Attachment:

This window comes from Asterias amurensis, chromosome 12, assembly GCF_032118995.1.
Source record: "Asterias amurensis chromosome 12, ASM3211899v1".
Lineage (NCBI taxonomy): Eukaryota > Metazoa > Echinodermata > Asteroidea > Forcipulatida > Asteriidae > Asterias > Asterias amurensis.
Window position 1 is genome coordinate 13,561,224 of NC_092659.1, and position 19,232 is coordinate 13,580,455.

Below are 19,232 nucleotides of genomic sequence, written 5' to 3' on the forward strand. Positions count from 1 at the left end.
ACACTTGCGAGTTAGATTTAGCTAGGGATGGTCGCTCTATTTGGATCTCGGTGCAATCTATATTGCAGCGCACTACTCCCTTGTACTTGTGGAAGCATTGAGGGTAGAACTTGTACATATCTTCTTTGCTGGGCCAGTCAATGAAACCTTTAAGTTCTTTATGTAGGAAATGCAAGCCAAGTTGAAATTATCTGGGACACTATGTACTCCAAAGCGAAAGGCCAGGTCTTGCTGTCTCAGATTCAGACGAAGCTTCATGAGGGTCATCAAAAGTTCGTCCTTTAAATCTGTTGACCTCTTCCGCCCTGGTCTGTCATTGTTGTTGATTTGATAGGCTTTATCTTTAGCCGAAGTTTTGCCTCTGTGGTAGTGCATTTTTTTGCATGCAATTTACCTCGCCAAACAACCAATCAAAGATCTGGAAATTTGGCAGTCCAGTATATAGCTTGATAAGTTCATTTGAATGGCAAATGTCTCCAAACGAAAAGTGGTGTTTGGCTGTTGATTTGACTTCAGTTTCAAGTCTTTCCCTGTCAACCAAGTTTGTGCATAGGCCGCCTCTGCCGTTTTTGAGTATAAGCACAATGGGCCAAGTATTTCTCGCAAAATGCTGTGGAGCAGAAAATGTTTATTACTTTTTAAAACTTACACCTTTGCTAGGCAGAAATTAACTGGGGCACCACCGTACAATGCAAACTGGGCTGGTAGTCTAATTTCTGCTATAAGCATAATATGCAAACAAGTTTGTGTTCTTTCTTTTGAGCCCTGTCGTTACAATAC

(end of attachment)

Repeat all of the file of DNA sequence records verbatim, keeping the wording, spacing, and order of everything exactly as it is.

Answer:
This window comes from Asterias amurensis, chromosome 12, assembly GCF_032118995.1.
Source record: "Asterias amurensis chromosome 12, ASM3211899v1".
Lineage (NCBI taxonomy): Eukaryota > Metazoa > Echinodermata > Asteroidea > Forcipulatida > Asteriidae > Asterias > Asterias amurensis.
Window position 1 is genome coordinate 13,561,224 of NC_092659.1, and position 19,232 is coordinate 13,580,455.

Below are 19,232 nucleotides of genomic sequence, written 5' to 3' on the forward strand. Positions count from 1 at the left end.
ACACTTGCGAGTTAGATTTAGCTAGGGATGGTCGCTCTATTTGGATCTCGGTGCAATCTATATTGCAGCGCACTACTCCCTTGTACTTGTGGAAGCATTGAGGGTAGAACTTGTACATATCTTCTTTGCTGGGCCAGTCAATGAAACCTTTAAGTTCTTTATGTAGGAAATGCAAGCCAAGTTGAAATTATCTGGGACACTATGTACTCCAAAGCGAAAGGCCAGGTCTTGCTGTCTCAGATTCAGACGAAGCTTCATGAGGGTCATCAAAAGTTCGTCCTTTAAATCTGTTGACCTCTTCCGCCCTGGTCTGTCATTGTTGTTGATTTGATAGGCTTTATCTTTAGCCGAAGTTTTGCCTCTGTGGTAGTGCATTTTTTTGCATGCAATTTACCTCGCCAAACAACCAATCAAAGATCTGGAAATTTGGCAGTCCAGTATATAGCTTGATAAGTTCATTTGAATGGCAAATGTCTCCAAACGAAAAGTGGTGTTTGGCTGTTGATTTGACTTCAGTTTCAAGTCTTTCCCTGTCAACCAAGTTTGTGCATAGGCCGCCTCTGCCGTTTTTGAGTATAAGCACAATGGGCCAAGTATTTCTCGCAAAATGCTGTGGAGCAGAAAATGTTTATTACTTTTTAAAACTTACACCTTTGCTAGGCAGAAATTAACTGGGGCACCACCGTACAATGCAAACTGGGCTGGTAGTCTAATTTCTGCTATAAGCATAATATGCAAACAAGTTTGTGTTCTTTCTTTTGAGCCCTGTCGTTACAATAC